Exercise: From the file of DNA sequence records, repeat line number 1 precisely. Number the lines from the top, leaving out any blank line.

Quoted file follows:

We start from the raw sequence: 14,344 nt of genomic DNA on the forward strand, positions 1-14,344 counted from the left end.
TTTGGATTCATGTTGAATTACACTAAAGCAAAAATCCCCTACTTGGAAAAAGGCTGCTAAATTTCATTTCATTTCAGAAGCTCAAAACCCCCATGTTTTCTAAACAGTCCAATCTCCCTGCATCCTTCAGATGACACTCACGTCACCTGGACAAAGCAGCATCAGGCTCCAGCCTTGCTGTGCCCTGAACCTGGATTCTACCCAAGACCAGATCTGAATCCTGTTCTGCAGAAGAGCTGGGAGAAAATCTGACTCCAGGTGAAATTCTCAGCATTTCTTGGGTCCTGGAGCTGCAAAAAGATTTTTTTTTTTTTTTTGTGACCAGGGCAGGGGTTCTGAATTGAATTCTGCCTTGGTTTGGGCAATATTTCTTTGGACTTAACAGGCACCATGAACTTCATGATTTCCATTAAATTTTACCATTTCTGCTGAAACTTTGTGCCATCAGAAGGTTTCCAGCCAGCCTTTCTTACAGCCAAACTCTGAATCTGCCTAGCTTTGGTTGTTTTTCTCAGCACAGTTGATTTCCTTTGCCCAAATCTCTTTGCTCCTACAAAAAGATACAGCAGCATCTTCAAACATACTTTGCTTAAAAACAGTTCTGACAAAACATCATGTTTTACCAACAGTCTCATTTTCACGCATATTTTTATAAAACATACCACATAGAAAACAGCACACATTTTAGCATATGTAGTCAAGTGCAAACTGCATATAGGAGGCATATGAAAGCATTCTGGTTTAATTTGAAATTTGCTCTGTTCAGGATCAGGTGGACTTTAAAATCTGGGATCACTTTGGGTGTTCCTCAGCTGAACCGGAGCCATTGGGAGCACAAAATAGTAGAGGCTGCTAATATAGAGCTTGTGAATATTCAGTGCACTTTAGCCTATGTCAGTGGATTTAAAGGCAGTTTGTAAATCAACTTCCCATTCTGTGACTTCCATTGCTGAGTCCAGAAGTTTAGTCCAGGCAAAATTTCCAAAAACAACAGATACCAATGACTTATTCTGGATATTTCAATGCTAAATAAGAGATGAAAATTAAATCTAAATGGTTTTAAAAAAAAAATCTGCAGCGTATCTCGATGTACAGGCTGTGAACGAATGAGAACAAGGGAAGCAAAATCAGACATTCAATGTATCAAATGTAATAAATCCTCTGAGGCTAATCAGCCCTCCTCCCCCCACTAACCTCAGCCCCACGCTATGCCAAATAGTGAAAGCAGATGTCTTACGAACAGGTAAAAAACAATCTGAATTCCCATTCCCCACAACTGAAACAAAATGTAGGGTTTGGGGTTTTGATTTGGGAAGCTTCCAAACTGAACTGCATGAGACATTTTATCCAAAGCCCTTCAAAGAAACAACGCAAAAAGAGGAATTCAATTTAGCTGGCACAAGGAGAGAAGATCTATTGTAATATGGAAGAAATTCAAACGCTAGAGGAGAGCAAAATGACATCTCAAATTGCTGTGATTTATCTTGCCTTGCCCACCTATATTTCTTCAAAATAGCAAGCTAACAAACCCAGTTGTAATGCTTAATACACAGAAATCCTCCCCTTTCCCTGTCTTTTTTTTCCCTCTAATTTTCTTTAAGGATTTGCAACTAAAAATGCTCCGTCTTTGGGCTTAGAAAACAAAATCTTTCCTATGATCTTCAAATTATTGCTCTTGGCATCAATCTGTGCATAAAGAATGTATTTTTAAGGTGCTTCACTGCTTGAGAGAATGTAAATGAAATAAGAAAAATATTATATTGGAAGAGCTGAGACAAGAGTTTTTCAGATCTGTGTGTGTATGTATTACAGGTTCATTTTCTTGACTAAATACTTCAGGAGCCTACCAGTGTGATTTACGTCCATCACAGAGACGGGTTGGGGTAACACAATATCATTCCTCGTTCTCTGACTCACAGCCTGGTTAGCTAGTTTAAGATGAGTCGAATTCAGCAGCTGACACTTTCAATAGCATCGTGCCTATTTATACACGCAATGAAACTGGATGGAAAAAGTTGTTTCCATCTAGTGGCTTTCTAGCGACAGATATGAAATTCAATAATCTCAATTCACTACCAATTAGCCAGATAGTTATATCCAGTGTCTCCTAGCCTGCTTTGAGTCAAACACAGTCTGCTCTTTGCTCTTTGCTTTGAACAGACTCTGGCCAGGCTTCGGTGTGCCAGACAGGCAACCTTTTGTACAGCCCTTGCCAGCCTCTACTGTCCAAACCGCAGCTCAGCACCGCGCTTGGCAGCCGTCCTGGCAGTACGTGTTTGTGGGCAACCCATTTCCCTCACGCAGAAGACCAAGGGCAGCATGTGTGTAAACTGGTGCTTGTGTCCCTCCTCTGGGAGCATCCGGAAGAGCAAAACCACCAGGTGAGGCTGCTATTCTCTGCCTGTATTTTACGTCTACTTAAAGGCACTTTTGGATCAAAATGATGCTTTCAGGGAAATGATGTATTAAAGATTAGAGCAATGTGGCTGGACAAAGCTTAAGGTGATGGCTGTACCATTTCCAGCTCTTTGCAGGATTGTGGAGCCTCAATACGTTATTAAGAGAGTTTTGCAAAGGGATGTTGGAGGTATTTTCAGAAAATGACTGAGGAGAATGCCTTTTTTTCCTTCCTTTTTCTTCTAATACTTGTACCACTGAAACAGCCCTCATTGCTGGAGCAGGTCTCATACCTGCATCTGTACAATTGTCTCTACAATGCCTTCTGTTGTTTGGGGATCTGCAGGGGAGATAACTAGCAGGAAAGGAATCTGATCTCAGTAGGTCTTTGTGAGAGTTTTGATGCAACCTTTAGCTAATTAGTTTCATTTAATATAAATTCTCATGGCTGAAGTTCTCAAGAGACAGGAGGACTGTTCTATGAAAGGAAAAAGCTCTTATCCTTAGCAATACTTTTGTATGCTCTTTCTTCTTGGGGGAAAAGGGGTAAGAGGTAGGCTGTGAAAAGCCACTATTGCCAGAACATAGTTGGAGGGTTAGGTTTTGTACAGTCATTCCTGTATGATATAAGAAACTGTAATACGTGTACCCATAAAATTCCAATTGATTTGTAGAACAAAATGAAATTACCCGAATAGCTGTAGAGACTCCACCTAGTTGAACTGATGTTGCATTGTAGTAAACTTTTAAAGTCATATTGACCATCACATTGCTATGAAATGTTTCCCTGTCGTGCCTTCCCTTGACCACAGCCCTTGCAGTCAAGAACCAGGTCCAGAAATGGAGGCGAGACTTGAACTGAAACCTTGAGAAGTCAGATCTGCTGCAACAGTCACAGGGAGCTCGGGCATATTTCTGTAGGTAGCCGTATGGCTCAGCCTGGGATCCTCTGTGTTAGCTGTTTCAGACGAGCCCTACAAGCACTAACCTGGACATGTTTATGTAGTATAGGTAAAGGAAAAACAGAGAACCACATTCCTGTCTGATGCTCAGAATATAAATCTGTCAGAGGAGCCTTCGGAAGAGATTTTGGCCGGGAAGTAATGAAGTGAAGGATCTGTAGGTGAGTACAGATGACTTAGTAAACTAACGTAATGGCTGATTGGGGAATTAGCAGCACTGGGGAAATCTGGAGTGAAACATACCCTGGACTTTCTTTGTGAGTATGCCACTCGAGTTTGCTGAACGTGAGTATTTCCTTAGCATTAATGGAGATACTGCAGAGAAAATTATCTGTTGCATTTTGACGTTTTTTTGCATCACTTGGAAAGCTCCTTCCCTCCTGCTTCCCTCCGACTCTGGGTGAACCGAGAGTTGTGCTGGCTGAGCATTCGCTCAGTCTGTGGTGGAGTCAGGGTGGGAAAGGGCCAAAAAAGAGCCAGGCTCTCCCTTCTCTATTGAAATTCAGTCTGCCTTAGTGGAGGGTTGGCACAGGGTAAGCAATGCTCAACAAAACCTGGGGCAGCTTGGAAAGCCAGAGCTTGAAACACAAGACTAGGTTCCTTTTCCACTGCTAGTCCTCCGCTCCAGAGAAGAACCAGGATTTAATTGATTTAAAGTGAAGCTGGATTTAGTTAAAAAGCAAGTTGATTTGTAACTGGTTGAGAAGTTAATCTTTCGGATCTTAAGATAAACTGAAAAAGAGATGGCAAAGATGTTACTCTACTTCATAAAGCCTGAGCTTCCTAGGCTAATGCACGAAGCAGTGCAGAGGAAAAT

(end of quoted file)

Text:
We start from the raw sequence: 14,344 nt of genomic DNA on the forward strand, positions 1-14,344 counted from the left end.